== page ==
Sri Lankan Community Preparing for a Multilingual Internet Using Local Scripts
Work commences on enabling Sinhala and Tamil scripts for top-level domain names
Colombo, Sri Lanka… The Internet Corporation for Assigned Names and Numbers (ICANN) and local experts in policy, technical and linguistic fields convened in Colombo today to introduce the Internationalized Domain Name (IDN) program and launch the Sinhala Generation Panel (GP). The launch signifies an exciting future where the local community contributes towards developing secure and stable access to the Internet in Sinhala.
The Asia Pacific region is linguistically diverse. Of the 6,800 languages in the world, about half of them or 3,500 are spoken in APAC. 21 of the top 30 most spoken languages in the world are used in the region. This diversity adds challenges to the Internet domain name space.
"IDNs are domain names represented by letters or characters from different scripts and writing systems. They offer the possibility of using the domain names in languages across the globe, including Sinhala, Tamil, Thai, Chinese, Hindi, and others. Thus, providing a truly multilingual Internet with greater flexibility and opportunities for billions of users," said Sarmad Hussain, ICANN's IDN Programs Director.
"The ability for Internet users to come online in their native languages and scripts is a significant development for the Internet. As Sinhala is a commonly used language in Sri Lanka, the work by the Sinhala GP will lay the groundwork for allowing complete domain names in the Sinhalese language," added Hussain.
The Sinhala GP comprises two Co-Chairs and a number of local community representatives from the policy, linguistic fields, as well as members with technical expertise in Sinhala language computing, Unicode and the Internet's domain name system.
Harsha Wijayawardhana, Co-Chair of the Sinhala GP, said, "We are all extremely excited about this new development. The Sinhala GP will work on developing root zone label generation rules for the Sinhala script. There will be significant technical work involved, such as developing the rules for computers to understand how to form correct top-level domain names in Sinhala script. Our efforts will help to form the basis for allowing complete domain names in the Sinhala language."
Earlier this week, members of the Sinhala GP attended a workshop to discuss the work plan and next steps. The Neo-Brahmi GP is also in Colombo this week. They are developing label generation rules for nine Neo-Brahmi scripts including Tamil, the other commonly used language in Sri Lanka. When both the Sinhala and Neo-Brahmi GPs' work are completed, Sri Lankans can look forward to accessing the Internet's domain name system using domain names in their scripts and languages.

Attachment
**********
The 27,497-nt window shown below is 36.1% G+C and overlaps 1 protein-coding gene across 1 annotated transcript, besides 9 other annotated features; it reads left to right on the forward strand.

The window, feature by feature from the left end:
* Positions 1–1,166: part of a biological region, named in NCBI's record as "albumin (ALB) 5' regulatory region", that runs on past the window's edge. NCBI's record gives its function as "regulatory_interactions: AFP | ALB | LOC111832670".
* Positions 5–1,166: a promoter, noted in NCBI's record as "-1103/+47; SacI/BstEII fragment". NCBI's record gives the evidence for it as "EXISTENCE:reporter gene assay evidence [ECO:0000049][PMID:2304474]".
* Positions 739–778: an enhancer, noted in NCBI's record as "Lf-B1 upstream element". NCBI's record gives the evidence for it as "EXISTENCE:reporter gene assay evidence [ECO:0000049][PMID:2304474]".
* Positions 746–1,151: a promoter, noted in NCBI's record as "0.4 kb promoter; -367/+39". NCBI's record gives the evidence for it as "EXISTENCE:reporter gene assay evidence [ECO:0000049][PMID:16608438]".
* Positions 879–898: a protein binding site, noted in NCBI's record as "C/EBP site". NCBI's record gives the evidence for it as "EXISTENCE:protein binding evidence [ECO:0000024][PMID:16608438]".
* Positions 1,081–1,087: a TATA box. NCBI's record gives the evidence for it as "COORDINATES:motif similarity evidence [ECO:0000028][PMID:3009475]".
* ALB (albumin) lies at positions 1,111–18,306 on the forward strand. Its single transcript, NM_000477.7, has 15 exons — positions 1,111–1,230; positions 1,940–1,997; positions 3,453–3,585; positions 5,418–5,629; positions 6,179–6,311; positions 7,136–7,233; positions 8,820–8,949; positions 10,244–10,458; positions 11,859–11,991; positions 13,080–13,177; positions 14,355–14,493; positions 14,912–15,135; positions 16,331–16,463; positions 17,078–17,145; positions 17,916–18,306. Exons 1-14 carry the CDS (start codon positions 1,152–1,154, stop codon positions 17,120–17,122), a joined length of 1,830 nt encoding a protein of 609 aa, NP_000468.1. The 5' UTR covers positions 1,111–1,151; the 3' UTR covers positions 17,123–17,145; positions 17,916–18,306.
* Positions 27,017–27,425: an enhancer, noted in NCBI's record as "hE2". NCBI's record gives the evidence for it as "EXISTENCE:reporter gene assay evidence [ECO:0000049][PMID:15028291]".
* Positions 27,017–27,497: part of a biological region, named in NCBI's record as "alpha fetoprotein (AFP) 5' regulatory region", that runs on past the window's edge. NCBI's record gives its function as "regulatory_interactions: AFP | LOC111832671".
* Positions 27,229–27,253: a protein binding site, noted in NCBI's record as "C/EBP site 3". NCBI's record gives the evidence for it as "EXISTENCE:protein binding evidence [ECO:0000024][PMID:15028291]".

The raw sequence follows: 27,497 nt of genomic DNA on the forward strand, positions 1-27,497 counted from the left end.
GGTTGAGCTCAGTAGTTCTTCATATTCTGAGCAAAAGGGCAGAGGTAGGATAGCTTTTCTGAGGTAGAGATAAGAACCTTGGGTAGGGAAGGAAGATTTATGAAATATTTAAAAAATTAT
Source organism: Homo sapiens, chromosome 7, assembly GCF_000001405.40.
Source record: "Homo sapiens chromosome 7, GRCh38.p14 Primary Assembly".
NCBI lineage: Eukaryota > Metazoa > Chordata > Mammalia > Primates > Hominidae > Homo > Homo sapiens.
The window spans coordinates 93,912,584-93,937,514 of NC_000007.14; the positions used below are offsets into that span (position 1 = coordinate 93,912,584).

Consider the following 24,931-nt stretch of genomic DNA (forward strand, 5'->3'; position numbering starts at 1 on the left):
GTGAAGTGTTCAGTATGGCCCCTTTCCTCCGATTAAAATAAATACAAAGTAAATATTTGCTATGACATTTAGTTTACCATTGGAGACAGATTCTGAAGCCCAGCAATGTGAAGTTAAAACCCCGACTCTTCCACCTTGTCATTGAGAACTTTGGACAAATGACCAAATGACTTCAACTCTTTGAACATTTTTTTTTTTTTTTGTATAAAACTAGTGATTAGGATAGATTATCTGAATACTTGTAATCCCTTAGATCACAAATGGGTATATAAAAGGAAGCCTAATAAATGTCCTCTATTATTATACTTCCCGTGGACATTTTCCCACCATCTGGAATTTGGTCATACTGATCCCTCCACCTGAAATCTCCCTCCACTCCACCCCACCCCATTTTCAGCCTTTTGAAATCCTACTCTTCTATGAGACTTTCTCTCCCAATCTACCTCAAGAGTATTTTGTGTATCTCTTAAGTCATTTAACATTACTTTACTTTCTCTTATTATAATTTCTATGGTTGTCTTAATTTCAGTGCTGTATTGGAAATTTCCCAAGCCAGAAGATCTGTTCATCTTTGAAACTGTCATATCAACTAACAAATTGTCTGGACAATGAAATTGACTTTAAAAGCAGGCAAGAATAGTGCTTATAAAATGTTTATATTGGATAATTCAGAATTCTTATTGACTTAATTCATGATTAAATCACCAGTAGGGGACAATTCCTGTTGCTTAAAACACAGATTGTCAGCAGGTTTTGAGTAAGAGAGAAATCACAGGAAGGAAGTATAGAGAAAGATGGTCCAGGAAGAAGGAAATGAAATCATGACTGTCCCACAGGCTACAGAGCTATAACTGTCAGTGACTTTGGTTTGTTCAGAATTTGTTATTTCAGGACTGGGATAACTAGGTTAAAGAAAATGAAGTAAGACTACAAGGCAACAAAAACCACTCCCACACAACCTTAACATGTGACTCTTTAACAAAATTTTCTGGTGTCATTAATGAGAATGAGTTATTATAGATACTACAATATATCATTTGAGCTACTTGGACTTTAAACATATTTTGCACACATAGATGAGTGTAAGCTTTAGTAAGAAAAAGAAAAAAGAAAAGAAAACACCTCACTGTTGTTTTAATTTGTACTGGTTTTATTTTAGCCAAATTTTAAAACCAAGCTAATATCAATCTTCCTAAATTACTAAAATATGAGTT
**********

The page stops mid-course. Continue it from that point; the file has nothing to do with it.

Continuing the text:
Work has been completed by the respective GPs for the Arabic, Armenian, Cyrillic, Ethiopic, Georgian, Khmer, Lao and Thai scripts, and is underway for many more, including Chinese, Japanese, Greek, Korean, and Latin scripts. ICANN is currently calling for volunteers to form GPs for these four scripts: Hebrew, Myanmar, Tibetan and Thaana.
Enabling a Multilingual Internet – Additional Information
In addition to developing rules to form valid top-level domains (TLDs) in the local script, many computing systems need to be upgraded as they do not recognize or appropriately process new domain names, primarily because the TLD or IDN may be more than three characters in length or in an alternate format. The same is true for email addresses that incorporate these new extensions.
The Universal Acceptance Steering Group (UASG), supported by ICANN, is a community-led, Internet industry-wide initiative working on creating awareness and identifying and resolving problems associated with the universal acceptance of domain names. To learn more, or report an issue with Universal Acceptance, please visit www.uasg.tech.
Head of Communications, APAC
Tel: +65 6816 1259
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Global Communications Coordinator
Tel: +65 6816 1264
Mobile: +65 9113 6621
ICANN's mission is to help ensure a stable, secure and unified global Internet. To reach another person on the Internet, you have to type an address into your computer - a name or a number. That address has to be unique so computers know where to find each other. ICANN helps coordinate and support these unique identifiers across the world. ICANN was formed in 1998 as a not-for-profit public-benefit corporation and a community with participants from all over the world.